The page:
India on Thursday rejected United Nations (UN) report of human rights violations in Jammu and Kashmir (J&K) as "fallacious, tendentious and motivated".
The government strongly rebutted the charges, with the MEA questioning "the intent in bringing out such a report". It added that the report is a selective compilation of largely unverified information.
The Ministry of External Affairs earlier said the report was "overtly prejudiced" and sought to build a "false narrative".
United Nations High Commissioner for Human Rights Zeid Ra'ad Al Hussein, releasing the report said, "It is also why I will be urging the U.N. Human Rights Council to consider establishing a commission of inquiry to conduct a comprehensive independent global investigation into allegations of human rights violations in Kashmir".
India said it was disturbing that the U.N. report described internationally-designated and U.N. -proscribed militant bodies as "armed groups" and militants as "leaders", as it undermined the U.N. -led consensus on zero tolerance of terrorism.
The U.N. report focuses mainly on serious violations in India's northern state of Jammu and Kashmir from July 2016 to April 2018.
"This proposal is consistent with Pakistan's several calls to this effect since 2016, even as India has continued to ignore legitimate demands for probe into gross and systematic violations, including pellet guns, excessive use of force, arbitrary arrest and detentions as well as continued sexual violence as part of overall impunity enjoyed by Indian security forces", the handout read.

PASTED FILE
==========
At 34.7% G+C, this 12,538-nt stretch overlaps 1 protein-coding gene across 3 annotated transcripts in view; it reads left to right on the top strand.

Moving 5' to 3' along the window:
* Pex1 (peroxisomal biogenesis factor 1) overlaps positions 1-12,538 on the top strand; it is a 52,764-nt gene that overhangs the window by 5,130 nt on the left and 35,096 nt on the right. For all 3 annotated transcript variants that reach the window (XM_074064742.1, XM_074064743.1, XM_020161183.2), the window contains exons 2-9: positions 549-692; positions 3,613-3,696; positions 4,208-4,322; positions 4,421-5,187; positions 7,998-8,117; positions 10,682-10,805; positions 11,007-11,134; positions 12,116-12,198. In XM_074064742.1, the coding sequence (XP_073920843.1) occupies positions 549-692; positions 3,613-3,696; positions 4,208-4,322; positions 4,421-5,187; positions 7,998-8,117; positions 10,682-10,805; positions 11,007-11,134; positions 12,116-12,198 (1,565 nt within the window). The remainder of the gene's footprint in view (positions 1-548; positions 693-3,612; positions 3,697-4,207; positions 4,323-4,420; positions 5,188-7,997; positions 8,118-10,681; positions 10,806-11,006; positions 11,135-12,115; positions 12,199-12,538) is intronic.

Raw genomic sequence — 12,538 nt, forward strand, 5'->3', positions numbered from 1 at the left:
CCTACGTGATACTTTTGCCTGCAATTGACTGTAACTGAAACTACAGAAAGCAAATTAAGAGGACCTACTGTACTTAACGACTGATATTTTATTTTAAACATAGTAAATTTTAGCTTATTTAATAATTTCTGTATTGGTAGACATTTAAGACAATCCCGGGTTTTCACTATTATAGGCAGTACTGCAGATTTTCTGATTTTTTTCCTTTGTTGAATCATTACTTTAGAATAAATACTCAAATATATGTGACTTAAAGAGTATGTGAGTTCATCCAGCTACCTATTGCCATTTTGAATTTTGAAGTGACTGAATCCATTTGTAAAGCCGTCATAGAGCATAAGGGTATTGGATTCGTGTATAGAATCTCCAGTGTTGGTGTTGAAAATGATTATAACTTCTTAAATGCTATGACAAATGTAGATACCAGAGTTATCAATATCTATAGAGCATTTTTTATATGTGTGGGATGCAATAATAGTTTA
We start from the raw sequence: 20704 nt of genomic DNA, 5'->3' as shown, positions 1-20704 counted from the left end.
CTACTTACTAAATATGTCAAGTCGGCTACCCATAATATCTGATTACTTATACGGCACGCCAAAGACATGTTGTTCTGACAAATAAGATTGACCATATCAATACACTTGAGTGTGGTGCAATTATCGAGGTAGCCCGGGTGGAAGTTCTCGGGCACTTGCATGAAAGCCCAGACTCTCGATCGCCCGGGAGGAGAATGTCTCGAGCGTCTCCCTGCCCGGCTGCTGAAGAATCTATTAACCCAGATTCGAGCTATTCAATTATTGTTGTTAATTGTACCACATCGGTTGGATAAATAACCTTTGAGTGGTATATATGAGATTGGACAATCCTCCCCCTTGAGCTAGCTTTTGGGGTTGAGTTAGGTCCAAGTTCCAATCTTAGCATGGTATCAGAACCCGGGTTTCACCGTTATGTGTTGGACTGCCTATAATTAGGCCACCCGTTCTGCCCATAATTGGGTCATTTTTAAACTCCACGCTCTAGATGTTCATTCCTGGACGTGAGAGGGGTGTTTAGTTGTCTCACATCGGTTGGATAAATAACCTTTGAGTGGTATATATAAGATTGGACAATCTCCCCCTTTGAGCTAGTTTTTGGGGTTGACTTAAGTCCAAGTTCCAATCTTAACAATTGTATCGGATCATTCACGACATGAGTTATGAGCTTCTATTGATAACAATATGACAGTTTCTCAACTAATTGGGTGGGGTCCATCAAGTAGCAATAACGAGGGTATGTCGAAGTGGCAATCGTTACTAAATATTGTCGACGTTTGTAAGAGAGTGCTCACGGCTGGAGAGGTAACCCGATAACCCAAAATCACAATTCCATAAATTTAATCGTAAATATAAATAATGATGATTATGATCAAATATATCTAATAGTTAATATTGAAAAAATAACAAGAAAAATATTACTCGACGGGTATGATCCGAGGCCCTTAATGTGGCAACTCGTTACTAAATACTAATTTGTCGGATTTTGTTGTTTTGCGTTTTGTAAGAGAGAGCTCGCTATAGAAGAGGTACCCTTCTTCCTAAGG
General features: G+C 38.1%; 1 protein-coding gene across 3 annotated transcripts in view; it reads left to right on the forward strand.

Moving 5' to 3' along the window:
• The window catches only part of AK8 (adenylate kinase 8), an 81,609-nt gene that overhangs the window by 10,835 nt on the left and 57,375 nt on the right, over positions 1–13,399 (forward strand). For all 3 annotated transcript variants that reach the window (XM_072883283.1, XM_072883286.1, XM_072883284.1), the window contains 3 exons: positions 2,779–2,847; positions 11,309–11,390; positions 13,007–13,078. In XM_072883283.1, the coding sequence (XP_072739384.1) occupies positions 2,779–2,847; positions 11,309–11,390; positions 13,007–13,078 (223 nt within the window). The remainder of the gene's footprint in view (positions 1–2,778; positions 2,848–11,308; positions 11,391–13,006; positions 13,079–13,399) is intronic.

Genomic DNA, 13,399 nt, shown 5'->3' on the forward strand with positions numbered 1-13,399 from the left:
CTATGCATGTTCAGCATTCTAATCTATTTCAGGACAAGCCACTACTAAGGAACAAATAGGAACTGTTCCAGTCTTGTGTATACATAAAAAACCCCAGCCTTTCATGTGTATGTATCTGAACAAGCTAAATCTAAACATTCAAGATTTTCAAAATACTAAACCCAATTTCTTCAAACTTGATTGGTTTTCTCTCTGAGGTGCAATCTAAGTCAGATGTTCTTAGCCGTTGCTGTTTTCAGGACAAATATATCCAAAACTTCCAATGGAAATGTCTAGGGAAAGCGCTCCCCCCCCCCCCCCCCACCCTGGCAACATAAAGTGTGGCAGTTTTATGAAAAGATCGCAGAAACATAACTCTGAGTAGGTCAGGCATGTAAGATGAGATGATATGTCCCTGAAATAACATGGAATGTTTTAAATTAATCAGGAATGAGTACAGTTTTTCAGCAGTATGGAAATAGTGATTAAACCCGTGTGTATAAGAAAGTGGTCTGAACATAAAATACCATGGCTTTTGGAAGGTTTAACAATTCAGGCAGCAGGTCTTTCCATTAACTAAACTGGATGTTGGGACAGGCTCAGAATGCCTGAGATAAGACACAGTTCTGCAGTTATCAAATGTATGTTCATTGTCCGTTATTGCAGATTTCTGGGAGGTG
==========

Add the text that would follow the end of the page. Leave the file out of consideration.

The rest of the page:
In the first of its kind report, the United Nations also talked about the gross violation of human rights in Pakistan Occupied Kashmir. The incorrect description of Indian territory in the report is mischievous, misleading and unacceptable.
The UN report urged Pakistan to end its "misuse" of anti-terror legislation to persecute peaceful activists and quash dissent.
The rights office also says restrictions on freedom of expression and assembly make it hard to get information about conditions in Pakistan-occupied Kashmir.
"The contents, scale and the narrative of killings, maiming, abuse and impunity articulated in the report is a reaffirmation of what Pakistan has long highlighted for the worldwide community".
The report also sought repealing of the Armed Forces (Jammu and Kashmir) Special Powers Act, 1990 "urgently" and also "immediately remove the requirement for prior central government permission to prosecute security forces personnel accused of human rights violations in civilian courts". In recent weeks, Indian security forces also came under criticism when a video emerged of soldiers in a military vehicle running over three protesters in Srinagar - one of whom later died.
The report also criticised the use of the pellet-firing shotgun by security forces to quell the protests in which more than 6,000 people have suffered eye injuries.
Activists estimate that up to 145 civilians were killed by security forces and up to 20 civilians killed by armed groups in the same period, the report said.
"OHCHR's Report has rightly called for final political solution of the Jammu and Kashmir dispute through meaningful dialogue that includes the people of Kashmir".
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